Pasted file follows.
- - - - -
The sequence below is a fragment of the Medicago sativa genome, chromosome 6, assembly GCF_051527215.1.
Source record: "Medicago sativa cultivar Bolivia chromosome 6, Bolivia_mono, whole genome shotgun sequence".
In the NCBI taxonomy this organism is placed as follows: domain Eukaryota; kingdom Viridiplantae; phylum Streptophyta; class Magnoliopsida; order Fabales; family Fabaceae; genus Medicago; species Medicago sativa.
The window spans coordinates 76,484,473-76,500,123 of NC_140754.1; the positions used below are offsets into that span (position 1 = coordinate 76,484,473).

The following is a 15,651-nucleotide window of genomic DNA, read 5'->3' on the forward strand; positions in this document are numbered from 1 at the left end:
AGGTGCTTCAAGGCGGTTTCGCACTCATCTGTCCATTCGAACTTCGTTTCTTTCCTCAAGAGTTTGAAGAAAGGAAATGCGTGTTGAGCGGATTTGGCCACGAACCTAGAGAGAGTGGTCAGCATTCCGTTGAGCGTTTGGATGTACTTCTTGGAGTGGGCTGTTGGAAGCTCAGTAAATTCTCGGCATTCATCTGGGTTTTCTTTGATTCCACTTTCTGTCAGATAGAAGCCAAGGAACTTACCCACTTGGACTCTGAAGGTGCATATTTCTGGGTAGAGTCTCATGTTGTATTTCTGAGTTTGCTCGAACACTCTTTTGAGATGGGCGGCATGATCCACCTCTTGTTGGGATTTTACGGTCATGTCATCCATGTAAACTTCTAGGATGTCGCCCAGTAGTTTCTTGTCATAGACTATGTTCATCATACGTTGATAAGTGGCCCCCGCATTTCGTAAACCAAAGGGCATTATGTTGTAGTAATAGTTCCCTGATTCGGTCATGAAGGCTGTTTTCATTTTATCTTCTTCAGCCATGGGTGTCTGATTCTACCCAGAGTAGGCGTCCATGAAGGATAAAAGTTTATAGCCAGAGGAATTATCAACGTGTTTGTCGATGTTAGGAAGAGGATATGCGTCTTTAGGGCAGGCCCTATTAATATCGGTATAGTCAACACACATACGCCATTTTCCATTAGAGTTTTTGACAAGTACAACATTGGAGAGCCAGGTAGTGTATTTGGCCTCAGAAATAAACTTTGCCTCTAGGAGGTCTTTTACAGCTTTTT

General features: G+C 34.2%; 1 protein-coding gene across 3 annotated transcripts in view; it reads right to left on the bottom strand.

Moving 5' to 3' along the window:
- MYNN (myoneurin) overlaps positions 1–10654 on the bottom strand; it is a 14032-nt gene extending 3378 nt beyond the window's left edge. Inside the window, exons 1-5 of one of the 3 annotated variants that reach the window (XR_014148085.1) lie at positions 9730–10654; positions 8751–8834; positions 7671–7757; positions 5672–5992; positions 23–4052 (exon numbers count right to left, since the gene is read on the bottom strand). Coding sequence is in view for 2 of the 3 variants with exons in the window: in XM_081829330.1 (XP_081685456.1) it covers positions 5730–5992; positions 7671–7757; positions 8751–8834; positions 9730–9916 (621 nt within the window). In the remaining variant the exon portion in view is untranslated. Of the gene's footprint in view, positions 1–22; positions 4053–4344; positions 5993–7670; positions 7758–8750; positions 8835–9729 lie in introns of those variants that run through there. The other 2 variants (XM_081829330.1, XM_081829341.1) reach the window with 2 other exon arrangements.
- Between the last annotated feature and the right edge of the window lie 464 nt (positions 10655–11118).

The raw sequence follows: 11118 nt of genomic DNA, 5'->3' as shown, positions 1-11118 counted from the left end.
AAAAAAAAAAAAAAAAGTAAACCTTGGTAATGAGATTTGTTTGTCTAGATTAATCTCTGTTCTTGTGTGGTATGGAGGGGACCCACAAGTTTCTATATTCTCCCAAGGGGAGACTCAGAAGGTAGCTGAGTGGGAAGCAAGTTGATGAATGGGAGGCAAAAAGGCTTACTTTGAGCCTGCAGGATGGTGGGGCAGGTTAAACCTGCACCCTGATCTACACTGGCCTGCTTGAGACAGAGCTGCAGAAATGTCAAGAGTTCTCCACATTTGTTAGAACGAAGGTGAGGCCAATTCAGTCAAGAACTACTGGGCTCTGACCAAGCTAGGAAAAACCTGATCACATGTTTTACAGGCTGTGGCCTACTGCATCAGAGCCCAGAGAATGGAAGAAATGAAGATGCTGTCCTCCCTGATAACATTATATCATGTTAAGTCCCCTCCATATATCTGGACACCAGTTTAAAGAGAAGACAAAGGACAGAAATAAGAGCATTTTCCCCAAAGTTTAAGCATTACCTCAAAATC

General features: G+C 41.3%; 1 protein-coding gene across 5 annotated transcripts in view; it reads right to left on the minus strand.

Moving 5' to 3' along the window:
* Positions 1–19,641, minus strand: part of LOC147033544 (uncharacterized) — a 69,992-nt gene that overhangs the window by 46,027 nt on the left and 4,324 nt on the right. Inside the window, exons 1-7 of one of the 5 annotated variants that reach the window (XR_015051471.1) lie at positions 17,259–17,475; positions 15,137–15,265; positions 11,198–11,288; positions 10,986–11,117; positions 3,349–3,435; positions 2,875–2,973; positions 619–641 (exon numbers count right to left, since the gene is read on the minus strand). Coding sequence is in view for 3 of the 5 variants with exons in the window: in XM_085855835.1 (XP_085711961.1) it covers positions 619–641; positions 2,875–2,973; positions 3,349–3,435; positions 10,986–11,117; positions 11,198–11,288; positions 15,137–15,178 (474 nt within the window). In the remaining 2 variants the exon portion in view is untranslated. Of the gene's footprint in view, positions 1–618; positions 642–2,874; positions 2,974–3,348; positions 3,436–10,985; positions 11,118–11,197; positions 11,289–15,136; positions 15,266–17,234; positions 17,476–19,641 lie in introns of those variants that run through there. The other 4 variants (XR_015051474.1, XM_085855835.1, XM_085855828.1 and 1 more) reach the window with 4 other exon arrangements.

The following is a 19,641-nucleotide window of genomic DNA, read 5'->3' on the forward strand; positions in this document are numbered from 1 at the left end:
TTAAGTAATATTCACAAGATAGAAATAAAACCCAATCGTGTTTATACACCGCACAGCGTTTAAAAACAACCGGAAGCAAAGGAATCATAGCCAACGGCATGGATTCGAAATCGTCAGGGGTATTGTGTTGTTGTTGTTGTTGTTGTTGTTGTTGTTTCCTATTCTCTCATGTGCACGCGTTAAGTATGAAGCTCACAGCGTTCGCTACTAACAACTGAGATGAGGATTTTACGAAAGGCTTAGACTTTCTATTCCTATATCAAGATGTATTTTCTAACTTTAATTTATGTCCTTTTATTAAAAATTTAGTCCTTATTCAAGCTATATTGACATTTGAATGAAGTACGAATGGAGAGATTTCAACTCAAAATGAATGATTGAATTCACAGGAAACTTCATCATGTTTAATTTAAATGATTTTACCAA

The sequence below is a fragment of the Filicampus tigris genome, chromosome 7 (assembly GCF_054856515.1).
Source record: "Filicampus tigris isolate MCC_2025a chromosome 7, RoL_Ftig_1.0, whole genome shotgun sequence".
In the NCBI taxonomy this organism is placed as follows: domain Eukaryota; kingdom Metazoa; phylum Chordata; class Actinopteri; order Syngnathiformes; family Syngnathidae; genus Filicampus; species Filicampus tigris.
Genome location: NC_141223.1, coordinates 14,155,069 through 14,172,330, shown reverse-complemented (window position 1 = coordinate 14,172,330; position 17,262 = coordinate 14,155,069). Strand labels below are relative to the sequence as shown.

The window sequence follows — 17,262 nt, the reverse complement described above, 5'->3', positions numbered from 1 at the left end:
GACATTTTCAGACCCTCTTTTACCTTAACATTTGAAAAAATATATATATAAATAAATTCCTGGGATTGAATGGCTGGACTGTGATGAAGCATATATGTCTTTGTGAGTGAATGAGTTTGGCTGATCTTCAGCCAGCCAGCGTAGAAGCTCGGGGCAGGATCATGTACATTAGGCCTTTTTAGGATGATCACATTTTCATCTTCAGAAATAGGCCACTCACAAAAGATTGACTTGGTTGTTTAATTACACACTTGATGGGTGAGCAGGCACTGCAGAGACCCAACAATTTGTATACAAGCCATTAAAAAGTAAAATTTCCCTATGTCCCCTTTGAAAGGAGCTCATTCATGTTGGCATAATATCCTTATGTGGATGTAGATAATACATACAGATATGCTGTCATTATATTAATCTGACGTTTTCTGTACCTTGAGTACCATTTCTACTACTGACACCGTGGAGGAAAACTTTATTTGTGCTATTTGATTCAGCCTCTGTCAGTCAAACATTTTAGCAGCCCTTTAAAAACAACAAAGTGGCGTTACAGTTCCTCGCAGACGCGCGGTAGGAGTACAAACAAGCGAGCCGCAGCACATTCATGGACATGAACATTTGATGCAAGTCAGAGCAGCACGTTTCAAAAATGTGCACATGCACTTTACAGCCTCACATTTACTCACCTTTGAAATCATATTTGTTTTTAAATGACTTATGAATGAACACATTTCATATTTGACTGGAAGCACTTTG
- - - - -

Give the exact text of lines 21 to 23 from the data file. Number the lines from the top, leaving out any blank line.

Genome location: NC_141223.1, coordinates 14,155,069 through 14,172,330, shown reverse-complemented (window position 1 = coordinate 14,172,330; position 17,262 = coordinate 14,155,069). Strand labels below are relative to the sequence as shown.

The window sequence follows — 17,262 nt, the reverse complement described above, 5'->3', positions numbered from 1 at the left end:
GACATTTTCAGACCCTCTTTTACCTTAACATTTGAAAAAATATATATATAAATAAATTCCTGGGATTGAATGGCTGGACTGTGATGAAGCATATATGTCTTTGTGAGTGAATGAGTTTGGCTGATCTTCAGCCAGCCAGCGTAGAAGCTCGGGGCAGGATCATGTACATTAGGCCTTTTTAGGATGATCACATTTTCATCTTCAGAAATAGGCCACTCACAAAAGATTGACTTGGTTGTTTAATTACACACTTGATGGGTGAGCAGGCACTGCAGAGACCCAACAATTTGTATACAAGCCATTAAAAAGTAAAATTTCCCTATGTCCCCTTTGAAAGGAGCTCATTCATGTTGGCATAATATCCTTATGTGGATGTAGATAATACATACAGATATGCTGTCATTATATTAATCTGACGTTTTCTGTACCTTGAGTACCATTTCTACTACTGACACCGTGGAGGAAAACTTTATTTGTGCTATTTGATTCAGCCTCTGTCAGTCAAACATTTTAGCAGCCCTTTAAAAACAACAAAGTGGCGTTACAGTTCCTCGCAGACGCGCGGTAGGAGTACAAACAAGCGAGCCGCAGCACATTCATGGACATGAACATTTGATGCAAGTCAGAGCAGCACGTTTCAAAAATGTGCACATGCACTTTACAGCCTCACATTTACTCACCTTTGAAATCATATTTGTTTTTAAATGACTTATGAATGAACACATTTCATATTTGACTGGAAGCACTTTG